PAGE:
Cryogenic technology refers to the tools and processes that help produce low-temperature environments where liquefied gases can be stored and transported.
While this discipline has been developing since the 19th century, it’s experiencing an unprecedented expansion guided by increasing demand of cryo technology by a number of industries. Keep reading to have a look at cryogenic tech at a whole: from its history to its future outlook.
A brief history: the origins of cryogenic technology
Cryogenics were first developed in the 19th century, when a number of scientists experimented with liquefying gases at low temperatures.
Some important milestones in cryogenic technology included:
- Michael Faraday succeeded in liquefying almost every gas known by 1945, although he wasn’t able to succeed with oxygen, hydrogen, nitrogen, carbon monoxide, methane, and nitric oxide.
- The discovery to absolute zero (the lowest temperature possible) was described by Lord Kelvin. He then inaugurated the Kelvin scale, where –459°F or –273°C corresponds to 0K, as it’s a state where no heat energy exists.
- The liquefaction of hydrogen by Sir James Dewar, who also developed cryogenic dewars or dewar containers, the right tanks for storing cryogenics.
- The liquefaction of helium gas, which presents the lowest boiling point for any known substance ( 4.2K or –452°F) and was performed by Heike Kammerling Onnes.
- Heat conduction: it’s achieved by immersing samples in cryogenic liquids or cryogenic atmospheres.
- Evaporative cooling: this process uses the energy from water evaporation in order to drop the surrounding atmosphere’s temperature.
- Cooling by rapid expansion (the Joule-Thompson effect): this effect provides a temperature drop when forced through a valve or porous plug, as pressure is applied by rapidly expanding its volume.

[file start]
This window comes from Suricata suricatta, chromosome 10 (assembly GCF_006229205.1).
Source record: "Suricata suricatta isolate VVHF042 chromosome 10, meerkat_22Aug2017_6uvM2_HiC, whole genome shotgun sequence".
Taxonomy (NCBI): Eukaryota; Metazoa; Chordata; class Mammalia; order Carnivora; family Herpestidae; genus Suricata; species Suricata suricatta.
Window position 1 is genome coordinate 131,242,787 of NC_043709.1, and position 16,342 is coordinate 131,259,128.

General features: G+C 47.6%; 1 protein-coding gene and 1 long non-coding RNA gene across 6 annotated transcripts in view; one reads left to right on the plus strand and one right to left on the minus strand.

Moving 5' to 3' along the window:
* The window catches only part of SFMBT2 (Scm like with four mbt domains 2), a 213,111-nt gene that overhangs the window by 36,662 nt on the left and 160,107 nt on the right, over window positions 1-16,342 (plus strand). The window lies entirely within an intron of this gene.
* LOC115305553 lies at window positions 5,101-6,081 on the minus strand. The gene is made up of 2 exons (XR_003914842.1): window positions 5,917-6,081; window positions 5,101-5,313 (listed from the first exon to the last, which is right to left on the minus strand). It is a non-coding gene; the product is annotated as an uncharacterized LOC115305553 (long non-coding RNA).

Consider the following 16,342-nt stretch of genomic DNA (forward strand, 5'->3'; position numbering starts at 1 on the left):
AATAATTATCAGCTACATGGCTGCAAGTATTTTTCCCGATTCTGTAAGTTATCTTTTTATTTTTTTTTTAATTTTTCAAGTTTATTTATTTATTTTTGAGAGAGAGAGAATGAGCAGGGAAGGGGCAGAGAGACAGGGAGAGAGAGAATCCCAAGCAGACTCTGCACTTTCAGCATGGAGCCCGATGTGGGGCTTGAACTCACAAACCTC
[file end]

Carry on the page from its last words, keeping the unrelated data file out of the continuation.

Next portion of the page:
- Adiabatic demagnetization: through this process, paramagnetic salts are used to absorb heat.
- Laser cooling: a more recent procedure involves the use of lasers instead of electromagnets, which help reducing energy in elements and thus provide a cooling effect.
Latest advances in cryogenic technology
In the past years, cryogenic engineering has evolved in new and unprecedented applications, so it has become essential for a number of industries. Some of the most interesting developments include:
Cryogenics in space travelling
There’s an increased use of active refrigeration and cryogenic technology in space travelling, as the production of space cryocoolers has shown great performance and capability to date.
More specifically, cryogenic rocket engines comprise cryogenic fuel and oxidizer, which provide superior drive for propellants. In other words, rocket engines that use cryogenic technology benefit from an added thrust for every kg of propellant, working as boosters for engines and well known in space programs around the world.
Cryo technology has also become indispensable for some specific applications in the space industry, such as vehicles with a single step to orbit.
Cryogenics for transportation
Many transportation companies are incorporating the use of cryogenic technology by using superconductors in order to power electric aircrafts. Hydrogen fuel cells have become an important recent development.
Into the future: What will the future of cryogenic tech look like?
Cryogenic technology is increasingly demanded by a wide range of industries, and thus the market for cryogenic products is expected to experience a significant growth in the next few years. For instance, the cryogenic equipment market value is expected to rise to 31.68 billion USD by 2026 (from 18.42 billion USD in 2018), as reported by PR Newswire.